Controller 70 prepares a null output template 74 that includes compressed audio representing “silence”. In the currently preferred embodiment, there are no differences in the header information from frame to frame and only the scale factors and subband data regions need to be updated. The template header carries unchanging information regarding the format of the stream bit allocation and the side information for decoding and unpacking information.

Concurrently, the audio renderer is generating the list of sound objects, mapping them to the speaker locations. Within the mapped data, the audible subband data is mixed by the pipeline 82 as described above. The multi-channel subband data generated by the pipelines 82, is compressed (step 78) into FLCs in accordance with the predefined bit allocation table. The pipelines are organized in parallel, each specific to a particular speaker channel.

ITU recommendation BS.775-1 recognizes the limitations of two-channel sound systems for multichannel sound transmissions, HDTV, DVD and other digital audio applications. It recommends three front loudspeakers combined with two rear/side loudspeakers arranged in a constant distance constellation around the listener. For certain cases where a modified ITU speaker arrangement is adopted then the left surround and right surround channels are delayed 84 by a whole number of compressed audio frames.

A packer 86 packs the scale factor and subband data (step 88) and submits the packed data to controller 70. The possibility of frame overflow is eliminated as the bit allocation tables for each channel in the output stream are predefined. The DTS Interactive format is not bit-rate limited and the simpler and more rapid encoding techniques of linear and block encoding can be applied.

To maintain decoder sync, controller 70 determines whether the next frame of packed data is ready for output (step 92). If the answer is yes, controller 70 writes the packed data (scale factors and subband data) over the previous output frame 72 (step 94) and puts it in the queue (step 96). If the answer is no, controller 70 outputs null output template 74. Sending compressed silence in this manner guarantees the interruption free output of frames to the decoder to maintain sync.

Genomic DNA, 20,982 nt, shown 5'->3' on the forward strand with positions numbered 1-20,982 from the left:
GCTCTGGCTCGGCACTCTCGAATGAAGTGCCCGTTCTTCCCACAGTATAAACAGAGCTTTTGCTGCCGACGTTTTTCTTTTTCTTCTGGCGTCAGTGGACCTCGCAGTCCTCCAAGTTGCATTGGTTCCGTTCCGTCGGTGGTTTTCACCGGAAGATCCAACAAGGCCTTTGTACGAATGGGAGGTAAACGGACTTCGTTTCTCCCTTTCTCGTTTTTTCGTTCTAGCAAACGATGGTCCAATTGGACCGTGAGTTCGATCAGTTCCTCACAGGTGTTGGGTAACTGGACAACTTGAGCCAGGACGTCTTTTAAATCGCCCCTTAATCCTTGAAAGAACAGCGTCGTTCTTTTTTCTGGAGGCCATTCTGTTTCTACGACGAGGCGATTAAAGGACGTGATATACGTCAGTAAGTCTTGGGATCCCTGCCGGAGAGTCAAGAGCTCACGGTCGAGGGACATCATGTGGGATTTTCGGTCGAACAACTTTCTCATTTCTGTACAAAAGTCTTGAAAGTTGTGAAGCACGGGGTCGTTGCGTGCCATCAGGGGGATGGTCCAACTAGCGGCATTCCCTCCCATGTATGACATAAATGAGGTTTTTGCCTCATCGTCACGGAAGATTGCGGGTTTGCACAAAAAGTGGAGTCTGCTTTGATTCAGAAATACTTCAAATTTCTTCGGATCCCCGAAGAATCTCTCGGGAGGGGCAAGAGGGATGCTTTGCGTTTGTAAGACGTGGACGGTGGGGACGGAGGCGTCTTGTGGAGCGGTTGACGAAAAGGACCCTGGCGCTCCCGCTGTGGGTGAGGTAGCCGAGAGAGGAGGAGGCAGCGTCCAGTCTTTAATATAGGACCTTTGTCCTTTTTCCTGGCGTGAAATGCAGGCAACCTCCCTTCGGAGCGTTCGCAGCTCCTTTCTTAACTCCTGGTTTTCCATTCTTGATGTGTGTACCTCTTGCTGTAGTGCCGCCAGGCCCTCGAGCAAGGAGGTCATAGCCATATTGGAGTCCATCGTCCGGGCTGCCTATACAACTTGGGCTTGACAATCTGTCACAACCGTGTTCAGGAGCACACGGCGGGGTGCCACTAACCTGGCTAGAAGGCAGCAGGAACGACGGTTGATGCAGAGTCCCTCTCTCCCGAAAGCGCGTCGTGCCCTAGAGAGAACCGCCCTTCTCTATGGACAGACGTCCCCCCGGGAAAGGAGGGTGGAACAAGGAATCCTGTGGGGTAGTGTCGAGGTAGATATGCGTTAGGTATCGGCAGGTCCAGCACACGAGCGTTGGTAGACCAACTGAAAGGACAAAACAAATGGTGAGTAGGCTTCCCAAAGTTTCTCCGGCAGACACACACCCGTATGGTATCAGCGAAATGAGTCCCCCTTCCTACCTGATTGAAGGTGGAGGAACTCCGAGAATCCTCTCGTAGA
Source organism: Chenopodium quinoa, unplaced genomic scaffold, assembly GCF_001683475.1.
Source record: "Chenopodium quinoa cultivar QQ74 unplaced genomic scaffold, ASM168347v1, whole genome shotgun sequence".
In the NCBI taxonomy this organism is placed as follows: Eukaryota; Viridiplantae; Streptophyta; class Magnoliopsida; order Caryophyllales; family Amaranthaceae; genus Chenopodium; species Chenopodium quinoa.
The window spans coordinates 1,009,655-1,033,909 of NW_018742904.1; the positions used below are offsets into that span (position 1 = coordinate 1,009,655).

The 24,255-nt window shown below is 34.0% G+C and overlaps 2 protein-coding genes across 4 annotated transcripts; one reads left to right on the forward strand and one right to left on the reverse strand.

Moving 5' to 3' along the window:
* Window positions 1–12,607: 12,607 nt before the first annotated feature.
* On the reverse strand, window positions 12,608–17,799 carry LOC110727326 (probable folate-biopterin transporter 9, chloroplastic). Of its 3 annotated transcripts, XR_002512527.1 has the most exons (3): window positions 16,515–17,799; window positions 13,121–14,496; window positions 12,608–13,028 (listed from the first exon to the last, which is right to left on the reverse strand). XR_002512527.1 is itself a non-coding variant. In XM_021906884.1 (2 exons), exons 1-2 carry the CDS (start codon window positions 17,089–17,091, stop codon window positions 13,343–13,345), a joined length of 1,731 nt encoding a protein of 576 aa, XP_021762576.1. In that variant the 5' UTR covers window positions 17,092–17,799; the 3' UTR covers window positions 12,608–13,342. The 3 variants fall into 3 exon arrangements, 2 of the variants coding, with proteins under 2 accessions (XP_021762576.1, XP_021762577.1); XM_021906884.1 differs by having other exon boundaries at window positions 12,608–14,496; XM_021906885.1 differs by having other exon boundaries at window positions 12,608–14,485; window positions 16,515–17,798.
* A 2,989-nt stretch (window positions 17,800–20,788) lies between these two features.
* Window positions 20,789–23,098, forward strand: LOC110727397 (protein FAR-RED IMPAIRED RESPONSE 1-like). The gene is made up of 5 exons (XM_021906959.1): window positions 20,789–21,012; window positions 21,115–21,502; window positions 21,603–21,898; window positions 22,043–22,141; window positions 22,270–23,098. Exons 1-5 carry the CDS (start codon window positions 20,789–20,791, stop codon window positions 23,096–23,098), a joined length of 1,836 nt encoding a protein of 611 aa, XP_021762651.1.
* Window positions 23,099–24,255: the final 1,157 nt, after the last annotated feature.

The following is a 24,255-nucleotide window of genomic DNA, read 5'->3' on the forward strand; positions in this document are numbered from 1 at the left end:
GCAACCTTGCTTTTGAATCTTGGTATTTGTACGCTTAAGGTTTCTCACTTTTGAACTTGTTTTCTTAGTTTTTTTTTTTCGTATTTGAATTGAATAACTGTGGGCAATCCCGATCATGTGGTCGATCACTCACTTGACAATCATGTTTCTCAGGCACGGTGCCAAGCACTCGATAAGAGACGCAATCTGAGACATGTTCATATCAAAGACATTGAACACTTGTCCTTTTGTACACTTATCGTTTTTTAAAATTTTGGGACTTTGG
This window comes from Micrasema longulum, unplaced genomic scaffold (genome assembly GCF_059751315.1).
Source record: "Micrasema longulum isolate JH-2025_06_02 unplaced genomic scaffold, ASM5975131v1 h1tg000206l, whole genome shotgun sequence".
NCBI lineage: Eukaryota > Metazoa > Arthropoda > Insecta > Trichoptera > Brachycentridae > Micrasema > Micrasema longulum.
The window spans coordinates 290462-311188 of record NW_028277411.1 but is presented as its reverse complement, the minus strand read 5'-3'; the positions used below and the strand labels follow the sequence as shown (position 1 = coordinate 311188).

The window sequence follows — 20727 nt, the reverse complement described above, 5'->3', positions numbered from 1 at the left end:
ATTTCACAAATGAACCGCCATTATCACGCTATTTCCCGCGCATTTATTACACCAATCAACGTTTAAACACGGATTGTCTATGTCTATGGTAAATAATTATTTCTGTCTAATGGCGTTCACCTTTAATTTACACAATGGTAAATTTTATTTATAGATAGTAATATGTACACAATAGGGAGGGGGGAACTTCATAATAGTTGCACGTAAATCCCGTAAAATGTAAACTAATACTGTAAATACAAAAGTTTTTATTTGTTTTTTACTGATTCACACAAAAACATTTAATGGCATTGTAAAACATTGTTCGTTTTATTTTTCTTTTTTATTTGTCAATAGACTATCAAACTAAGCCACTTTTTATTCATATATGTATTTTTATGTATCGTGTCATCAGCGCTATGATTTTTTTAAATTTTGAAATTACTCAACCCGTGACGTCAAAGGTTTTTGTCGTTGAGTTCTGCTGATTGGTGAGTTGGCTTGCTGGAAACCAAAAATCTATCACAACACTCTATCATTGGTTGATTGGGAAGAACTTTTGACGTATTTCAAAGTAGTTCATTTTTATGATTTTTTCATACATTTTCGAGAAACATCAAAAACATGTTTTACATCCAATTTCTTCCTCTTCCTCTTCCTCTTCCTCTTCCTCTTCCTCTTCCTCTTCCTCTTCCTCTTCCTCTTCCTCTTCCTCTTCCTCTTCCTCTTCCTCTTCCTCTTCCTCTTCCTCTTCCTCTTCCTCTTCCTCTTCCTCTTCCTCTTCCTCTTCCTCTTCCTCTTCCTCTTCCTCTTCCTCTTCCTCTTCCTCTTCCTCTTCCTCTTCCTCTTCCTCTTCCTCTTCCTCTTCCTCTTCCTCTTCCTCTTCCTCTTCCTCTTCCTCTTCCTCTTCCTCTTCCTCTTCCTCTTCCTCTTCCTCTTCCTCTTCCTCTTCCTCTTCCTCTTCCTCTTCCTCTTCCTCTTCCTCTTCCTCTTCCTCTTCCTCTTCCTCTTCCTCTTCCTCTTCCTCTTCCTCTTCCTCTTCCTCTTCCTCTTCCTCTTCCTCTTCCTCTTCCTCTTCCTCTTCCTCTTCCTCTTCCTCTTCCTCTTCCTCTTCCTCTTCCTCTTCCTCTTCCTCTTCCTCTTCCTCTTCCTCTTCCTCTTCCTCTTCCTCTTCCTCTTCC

In other words, controller 70 provides a data pump process whose function is to manage the coded audio frame buffers for seamless generation by the output device and without introducing intermissions or gaps in the output stream. The data pump process queues the audio buffer that has most recently completed output. When a buffer finishes output it is reposted back to the output buffer queue and flagged as empty. This empty state flag permits a mixing process to identify and copy data into that unused buffer simultaneously as the next buffer in the queue is output and while the remaining buffers wait for output. To prime the data pump process the queue list must first be populated with null audio buffer events. The content of the initialization buffers whether coded or not should represent silence or other inaudible or intended signal. The number of buffers in the queue and size of each buffer influences the response time to user input. To keep latency low and provide a more realistic interactive experience the output queue is restricted to two buffers in depth while the size of each buffer is determined by the maximum frame size permitted by the destination decoder and by acceptable user latency.

Audio quality may be traded off against user latency. Small frame sizes are burdened by the repeat transmission of header information, which reduces the number of bits available to code audio data thereby degrading the rendered audio while large frame sizes are limited by the availability of local DSP memory in the home theater decoder thereby increasing user latency. Combined with the sample rate the two quantities determine the maximum refresh interval for updating the compressed audio output buffers. In the DTS interactive system this is the time-base that is used to refresh the localization of sounds and provide the illusion of real-time interactivity. In this system the output frame size is set to 4096 bytes offering a minimum header size, good time resolution for editing and loop creation and low latency to user responses. Typically 69 ms to 92 ms for a frame size of 4096 bytes and from 34 ms to 46 ms for a frame size of 2048 bytes. At each frame time the distance and angle of an active sound relative to the listener's position is calculated and this information used to render individual sounds. As an example refresh rates of between 31 Hz to 47 Hz depending on sample rate are possible for a frame size of 4096 bytes.